How the generation shift is increasing the need for innovation

As the baby boomer generation edges closer to retirement, a new wave of workers are beginning to take their place.

Ashley Dyson
by Ashley Dyson
Millennials and need for innovation

Enter the millennials, a generation who have grown up with the world wide web from a young age and who consider time before the internet to be a dark and medieval era. Also known as Generation Z, these young people are characterised by their digital prowess and affinity to online socialising. With information at their fingertips, they are accustomed to a fast pace of life and attention spans are measured in seconds.

Accordingly, this shift in attitudes and way of life has had a huge impact on the business world, both in terms of consumer behaviour and employee expectations. With different beliefs of what a business should be and a heavy focus on the digital realm, never has there been a greater need for innovation. Adapting to new expectations and keeping ahead of the game in terms of both customer and employee retention is essential to staying afloat.

Millennials as Consumers

Having grown up with powerful companies like Apple, the millennial generation consider regular updates and the frequent release of new products to be the norm. Companies need to be visionary in their approach and relentlessly forward-thinking. With access to more choice across the marketplace, millennials are more unforgiving towards companies who fail to innovate. Those who fall behind get left behind.

With the unprecedented rise of social media, the relationship between a business and its consumers has become far more personal and transparent. Millennials are more receptive to a company getting to know them and in return they expect both openness and a more personalised service. As Micah Solomon explained in an article for Forbes:

“Millennials enjoy the possibility of collaborating with businesses and brands, as long as they believe that their say matters to the company in question. They don’t necessarily see a clear boundary between the customer and the brand, the customer and marketer, and the customer and service provider.”

Millennials are not afraid of making their voices heard and they expect to be listened to. Accordingly, companies need to be adaptable and open to suggestions, giving a clear indication that they are tuned in to their customers’ wants.

Millennials as Employees

The generation shift not only affects the way consumers are behaving, these new attitudes are also migrating into the workplace. Having grown up through the recession and witnessed relatives losing their once secure jobs, millennials have a tendency to swerve away from the more traditional career paths. Failing to keep up to date with the modern requirements of employees could mean losing out on the best talent. According to a recent report on millennials by Deloitte:

“44% percent of Millennials say, if given the choice, they would like to leave their current employers in the next two years. A perceived lack of leadership-skill development and feelings of being overlooked are compounded by larger issues around work/life balance, the desire for flexibility, and a conflict of values.”

With a greater entrepreneurial spirit than their predecessors, Generation Z favour a collaborative workplace where they can be a part of the decision making process. As with their expectations of the way businesses should behave towards their customers, millennials require a greater sense of openness and transparency from their employer.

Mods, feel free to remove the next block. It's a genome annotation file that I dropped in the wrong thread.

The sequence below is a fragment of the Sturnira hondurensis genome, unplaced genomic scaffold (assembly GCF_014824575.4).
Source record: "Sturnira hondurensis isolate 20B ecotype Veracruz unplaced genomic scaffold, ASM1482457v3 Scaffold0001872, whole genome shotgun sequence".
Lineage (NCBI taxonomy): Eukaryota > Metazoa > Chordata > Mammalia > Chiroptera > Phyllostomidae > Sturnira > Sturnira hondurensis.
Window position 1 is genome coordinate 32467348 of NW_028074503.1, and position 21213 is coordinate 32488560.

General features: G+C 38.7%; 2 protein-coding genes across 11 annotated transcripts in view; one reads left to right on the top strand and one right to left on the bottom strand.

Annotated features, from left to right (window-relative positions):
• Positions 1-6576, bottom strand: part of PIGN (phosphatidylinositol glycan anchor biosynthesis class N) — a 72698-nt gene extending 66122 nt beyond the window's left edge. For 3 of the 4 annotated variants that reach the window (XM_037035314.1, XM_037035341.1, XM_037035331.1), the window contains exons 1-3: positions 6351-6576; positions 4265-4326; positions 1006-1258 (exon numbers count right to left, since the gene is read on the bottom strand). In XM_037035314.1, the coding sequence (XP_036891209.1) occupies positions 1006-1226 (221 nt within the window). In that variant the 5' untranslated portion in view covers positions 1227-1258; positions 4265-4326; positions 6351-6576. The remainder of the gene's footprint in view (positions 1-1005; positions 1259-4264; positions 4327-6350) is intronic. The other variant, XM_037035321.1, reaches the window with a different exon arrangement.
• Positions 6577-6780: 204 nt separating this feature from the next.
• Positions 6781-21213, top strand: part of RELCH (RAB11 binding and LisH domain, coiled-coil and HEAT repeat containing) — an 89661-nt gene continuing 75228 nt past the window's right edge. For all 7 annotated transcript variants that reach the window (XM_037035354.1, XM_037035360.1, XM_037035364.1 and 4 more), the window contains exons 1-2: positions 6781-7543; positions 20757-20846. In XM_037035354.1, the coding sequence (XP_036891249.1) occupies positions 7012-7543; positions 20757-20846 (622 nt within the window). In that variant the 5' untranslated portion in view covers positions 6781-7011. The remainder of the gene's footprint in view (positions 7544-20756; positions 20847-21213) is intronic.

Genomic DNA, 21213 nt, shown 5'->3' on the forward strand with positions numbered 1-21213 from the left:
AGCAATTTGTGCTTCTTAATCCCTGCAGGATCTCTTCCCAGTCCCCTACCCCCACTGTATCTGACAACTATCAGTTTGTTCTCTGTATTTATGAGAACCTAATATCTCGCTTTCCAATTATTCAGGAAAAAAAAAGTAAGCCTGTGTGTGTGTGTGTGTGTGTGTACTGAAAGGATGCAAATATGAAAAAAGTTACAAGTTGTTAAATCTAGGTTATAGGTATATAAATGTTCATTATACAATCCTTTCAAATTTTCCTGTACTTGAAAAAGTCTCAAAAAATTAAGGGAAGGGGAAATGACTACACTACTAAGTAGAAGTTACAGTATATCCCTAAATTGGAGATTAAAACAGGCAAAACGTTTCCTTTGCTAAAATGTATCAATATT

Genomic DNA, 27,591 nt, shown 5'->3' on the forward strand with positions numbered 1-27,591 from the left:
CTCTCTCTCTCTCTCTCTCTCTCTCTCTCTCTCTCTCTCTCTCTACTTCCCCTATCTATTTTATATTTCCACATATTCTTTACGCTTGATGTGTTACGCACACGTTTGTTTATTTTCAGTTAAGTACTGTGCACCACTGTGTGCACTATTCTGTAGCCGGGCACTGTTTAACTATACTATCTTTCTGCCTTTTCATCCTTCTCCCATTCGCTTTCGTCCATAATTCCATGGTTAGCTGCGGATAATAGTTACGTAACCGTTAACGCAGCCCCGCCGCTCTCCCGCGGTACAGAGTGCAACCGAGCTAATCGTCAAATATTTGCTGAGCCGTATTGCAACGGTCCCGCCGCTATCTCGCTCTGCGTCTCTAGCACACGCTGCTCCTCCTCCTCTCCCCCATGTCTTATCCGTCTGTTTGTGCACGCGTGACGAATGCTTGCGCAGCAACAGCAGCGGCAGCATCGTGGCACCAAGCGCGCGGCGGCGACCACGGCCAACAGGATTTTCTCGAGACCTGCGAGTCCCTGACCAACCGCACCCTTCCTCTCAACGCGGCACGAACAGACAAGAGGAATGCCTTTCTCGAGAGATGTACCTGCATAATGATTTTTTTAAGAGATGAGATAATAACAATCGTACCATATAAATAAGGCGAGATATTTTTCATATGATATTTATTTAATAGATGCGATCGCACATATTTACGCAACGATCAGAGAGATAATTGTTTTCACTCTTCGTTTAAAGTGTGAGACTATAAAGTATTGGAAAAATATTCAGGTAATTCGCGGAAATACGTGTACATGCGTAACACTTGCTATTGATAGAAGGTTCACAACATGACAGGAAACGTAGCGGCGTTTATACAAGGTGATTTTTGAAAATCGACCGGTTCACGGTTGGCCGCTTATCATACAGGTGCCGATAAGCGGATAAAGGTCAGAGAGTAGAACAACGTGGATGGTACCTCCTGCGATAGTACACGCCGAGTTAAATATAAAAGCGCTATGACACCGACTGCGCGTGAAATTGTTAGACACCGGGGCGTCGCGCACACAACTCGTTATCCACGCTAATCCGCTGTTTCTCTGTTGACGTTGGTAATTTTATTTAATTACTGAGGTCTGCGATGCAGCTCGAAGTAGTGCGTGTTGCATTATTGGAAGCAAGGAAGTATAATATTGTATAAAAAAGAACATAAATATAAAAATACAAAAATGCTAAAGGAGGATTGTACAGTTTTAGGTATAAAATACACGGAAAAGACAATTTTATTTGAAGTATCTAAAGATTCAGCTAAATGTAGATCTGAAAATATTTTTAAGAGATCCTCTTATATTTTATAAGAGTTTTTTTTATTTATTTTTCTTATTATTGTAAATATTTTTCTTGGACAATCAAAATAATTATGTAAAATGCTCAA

Positioned at the forefront of digital trends, this savvy generation have a knack for innovation and companies should be leveraging these skills. Furthermore, the rise of the digital has facilitated flexible working arrangements. Employees should be armed with the appropriate tools to allow them to collaborate anytime and anywhere; no idea should be lost or forgotten in this digital age.

Keeping Up With the Millennials

The world that millennials are familiar with is one of vast technological improvements, increasing transparency and more personal relationships with brands. Constant shifting and reevaluating is becoming the norm and a strong innovation strategy should be at the heart of this:

  • Anticipate industry and technological changes through research and awareness so that your business can innovate ahead of time, placing it in the perfect position to embrace the changes, rather than be outpaced by them.
  • Engage with your customers on a personal level and take the time to listen. Collect feedback and gather data from your consumer base and use this to boost your innovation output.
  • Where can you find a group of smart, like-minded people who know your industry inside-out and have a myriad of ideas just waiting to be shared? Right inside your organisation is where! Crowdsourcing from your employees is a cost effective method of capturing new ideas and boosting business innovation internally.
  • Take calculated risks and do not be afraid to experiment with fresh ideas. Adopt a collaborative approach to innovation and run trials before implementing any new systems on a full scale.
  • With a strong innovation strategy and an appetite for positive change, your business will be able to thrive and navigate through a challenging marketplace.

Key Takeaways:

  • As increasing number of millennials are beginning to fill the void left by retiring baby boomers, the need for innovation will continue to rise.
  • Adapting to the attitudes and needs of a new generation is challenging but necessary, both in terms of maintaining consumer loyalty and satisfying employee expectations.
  • In a marketplace of fierce competition and fast-moving trends, remaining the same is no longer safe; disruption is key to remaining ahead of the innovation game.

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